But it means that they have clear and consistent views; they look at things as they are; they perceive a beauty in religion and in the service of God which they did not before. They see a beauty in the Bible, and in the doctrines of the Bible, which they did not before, and which sinners do not see. The temperate man will see a beauty in temperance, and in an argument for temperance, which the drunkard will not; the benevolent man will see a beauty in benevolence which the churl will not: and so of honesty, truth, and chastity. And especially will a man who is reformed from intemperance, impurity, dishonesty, and avarice, see a beauty in a virtuous life which he did not before see. There is indeed no immediate and direct enlargement of the intellect; but there is an effect on the heart which produces an appropriate and indirect effect on the understanding.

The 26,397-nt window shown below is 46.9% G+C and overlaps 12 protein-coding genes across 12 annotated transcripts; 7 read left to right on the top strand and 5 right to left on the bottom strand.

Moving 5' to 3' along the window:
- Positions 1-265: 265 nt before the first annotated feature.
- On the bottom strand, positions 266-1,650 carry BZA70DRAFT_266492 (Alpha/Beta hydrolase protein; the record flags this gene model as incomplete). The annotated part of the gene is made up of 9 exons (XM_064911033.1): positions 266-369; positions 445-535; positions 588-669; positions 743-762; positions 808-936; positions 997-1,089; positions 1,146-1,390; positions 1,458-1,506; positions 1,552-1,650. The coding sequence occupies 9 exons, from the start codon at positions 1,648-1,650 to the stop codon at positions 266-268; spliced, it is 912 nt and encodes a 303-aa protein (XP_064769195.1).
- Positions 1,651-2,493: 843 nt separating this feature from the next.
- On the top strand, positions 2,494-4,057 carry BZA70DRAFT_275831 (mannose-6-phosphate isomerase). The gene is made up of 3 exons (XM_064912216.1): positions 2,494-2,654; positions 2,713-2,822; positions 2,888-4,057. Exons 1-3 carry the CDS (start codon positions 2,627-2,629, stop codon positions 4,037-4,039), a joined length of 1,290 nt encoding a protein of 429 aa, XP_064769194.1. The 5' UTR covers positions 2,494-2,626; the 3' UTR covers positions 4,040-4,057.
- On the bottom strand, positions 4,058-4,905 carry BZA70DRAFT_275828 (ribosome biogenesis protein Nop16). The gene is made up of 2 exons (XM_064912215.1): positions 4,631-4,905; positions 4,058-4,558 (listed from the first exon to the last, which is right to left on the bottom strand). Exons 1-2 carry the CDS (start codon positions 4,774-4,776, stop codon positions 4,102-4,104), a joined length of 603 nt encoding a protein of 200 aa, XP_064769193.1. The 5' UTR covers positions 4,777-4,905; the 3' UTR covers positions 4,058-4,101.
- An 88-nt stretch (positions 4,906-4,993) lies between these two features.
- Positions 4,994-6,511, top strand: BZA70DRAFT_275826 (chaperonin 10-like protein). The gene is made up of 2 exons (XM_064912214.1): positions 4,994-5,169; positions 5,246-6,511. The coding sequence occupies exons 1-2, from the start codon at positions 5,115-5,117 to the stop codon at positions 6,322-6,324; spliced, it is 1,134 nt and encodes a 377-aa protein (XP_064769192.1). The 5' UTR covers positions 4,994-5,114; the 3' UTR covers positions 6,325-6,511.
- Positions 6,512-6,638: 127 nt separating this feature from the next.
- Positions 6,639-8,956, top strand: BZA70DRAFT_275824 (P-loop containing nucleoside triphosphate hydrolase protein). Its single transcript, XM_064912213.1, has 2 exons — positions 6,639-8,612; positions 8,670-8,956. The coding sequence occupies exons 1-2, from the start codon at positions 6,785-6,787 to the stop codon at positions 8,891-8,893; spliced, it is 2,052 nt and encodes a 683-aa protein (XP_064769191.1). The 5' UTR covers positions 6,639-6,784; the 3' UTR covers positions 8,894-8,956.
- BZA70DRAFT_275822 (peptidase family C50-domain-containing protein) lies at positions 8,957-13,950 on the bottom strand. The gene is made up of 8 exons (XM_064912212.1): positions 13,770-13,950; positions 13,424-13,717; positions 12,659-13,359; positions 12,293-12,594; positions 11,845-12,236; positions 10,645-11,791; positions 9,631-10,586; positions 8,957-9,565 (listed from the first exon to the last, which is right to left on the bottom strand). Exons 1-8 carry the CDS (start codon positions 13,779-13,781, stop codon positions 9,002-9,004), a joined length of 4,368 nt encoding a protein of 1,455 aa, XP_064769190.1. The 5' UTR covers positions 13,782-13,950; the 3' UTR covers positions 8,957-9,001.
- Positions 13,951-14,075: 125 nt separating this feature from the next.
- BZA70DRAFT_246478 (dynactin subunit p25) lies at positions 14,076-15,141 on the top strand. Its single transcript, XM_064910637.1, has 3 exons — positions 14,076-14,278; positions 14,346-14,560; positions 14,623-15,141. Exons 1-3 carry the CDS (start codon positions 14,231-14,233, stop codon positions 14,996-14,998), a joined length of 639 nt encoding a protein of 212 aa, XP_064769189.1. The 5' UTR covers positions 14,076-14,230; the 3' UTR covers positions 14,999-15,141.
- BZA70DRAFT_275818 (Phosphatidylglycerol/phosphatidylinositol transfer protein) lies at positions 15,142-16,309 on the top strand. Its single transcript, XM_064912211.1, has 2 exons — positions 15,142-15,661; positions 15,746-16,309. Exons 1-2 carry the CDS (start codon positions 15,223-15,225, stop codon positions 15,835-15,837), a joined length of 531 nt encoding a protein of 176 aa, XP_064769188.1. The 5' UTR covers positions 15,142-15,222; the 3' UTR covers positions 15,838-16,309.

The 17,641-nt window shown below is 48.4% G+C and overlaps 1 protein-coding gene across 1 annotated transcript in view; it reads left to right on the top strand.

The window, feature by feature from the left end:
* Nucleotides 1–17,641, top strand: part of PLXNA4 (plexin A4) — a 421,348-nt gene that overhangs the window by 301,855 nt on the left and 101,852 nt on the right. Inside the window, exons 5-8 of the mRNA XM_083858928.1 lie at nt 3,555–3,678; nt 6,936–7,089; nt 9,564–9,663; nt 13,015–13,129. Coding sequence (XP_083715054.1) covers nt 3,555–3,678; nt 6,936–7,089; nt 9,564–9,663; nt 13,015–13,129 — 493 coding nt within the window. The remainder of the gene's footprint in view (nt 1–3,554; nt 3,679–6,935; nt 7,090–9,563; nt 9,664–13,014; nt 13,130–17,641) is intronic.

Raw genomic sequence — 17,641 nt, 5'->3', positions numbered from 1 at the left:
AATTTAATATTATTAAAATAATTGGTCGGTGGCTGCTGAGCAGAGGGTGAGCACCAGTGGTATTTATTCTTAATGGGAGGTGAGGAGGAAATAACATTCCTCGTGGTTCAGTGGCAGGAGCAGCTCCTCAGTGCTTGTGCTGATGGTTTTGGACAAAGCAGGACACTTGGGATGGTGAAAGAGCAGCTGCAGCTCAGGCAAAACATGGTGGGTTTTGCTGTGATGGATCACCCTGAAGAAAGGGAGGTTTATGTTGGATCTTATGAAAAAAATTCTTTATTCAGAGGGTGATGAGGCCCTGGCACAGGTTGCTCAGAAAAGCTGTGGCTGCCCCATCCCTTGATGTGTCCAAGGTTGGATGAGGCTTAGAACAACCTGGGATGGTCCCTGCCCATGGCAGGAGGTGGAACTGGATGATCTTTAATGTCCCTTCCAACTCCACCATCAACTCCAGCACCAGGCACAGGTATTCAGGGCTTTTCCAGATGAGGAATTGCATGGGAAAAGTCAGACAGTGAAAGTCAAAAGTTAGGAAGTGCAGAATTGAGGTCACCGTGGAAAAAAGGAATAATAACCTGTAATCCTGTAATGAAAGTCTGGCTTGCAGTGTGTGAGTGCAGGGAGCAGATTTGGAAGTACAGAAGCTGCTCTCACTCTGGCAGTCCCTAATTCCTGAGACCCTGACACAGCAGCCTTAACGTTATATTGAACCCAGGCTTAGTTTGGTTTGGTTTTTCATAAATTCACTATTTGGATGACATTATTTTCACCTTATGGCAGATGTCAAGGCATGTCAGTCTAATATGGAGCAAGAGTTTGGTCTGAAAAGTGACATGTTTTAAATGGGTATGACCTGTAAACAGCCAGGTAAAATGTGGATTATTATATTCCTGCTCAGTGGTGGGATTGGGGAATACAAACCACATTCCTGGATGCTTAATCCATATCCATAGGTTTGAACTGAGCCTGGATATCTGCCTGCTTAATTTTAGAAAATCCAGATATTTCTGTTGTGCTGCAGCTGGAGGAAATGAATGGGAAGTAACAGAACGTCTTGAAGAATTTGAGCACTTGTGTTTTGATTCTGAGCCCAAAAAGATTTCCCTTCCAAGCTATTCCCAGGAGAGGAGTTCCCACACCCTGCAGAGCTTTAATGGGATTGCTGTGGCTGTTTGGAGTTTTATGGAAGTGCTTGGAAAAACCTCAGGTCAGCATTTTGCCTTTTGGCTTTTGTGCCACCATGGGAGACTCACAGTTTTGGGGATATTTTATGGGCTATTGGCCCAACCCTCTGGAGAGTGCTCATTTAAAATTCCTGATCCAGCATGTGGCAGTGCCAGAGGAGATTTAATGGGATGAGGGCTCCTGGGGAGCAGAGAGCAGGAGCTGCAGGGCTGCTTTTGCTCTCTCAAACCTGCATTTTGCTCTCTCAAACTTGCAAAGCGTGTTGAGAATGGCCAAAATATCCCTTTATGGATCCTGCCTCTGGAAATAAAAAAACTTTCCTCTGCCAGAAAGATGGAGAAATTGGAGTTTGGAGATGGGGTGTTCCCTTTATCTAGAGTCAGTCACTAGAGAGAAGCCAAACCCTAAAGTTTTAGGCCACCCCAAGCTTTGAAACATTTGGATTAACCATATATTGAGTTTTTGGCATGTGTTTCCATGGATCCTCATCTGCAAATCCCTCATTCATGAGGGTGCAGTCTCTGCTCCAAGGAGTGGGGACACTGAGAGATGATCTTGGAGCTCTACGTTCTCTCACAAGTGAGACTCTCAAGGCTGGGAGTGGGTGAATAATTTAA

It is at the same time true, that the practice of virtue, that a pure heart, and that the cultivation of piety all tend to regulate, strengthen, and expand the intellect, as the ways of vice and the indulgence of evil passions and propensities tend to enfeeble, paralyze, darken, and ruin the understanding; so that, other things being equal, the man of most decided virtue, and most calm and elevated piety, will be the man of the clearest and best regulated mind. His powers will be the most assiduously, carefully, and conscientiously cultivated and he will feel himself bound to make the most of them. The influence of piety in giving light to the mind is often strikingly manifested among unlettered and ignorant Christians. It often happens, as a matter of fact, that they have by far clearer, and more just and elevated views of truth than people of the most mighty intellects, and most highly cultivated by science and adorned with learning. but who have no piety; and a practical acquaintance with their own hearts, and a practical experience of the power of religion in the days of temptation and trial is a better enlightener of the mind on the subject of religion than all the learning of the schools.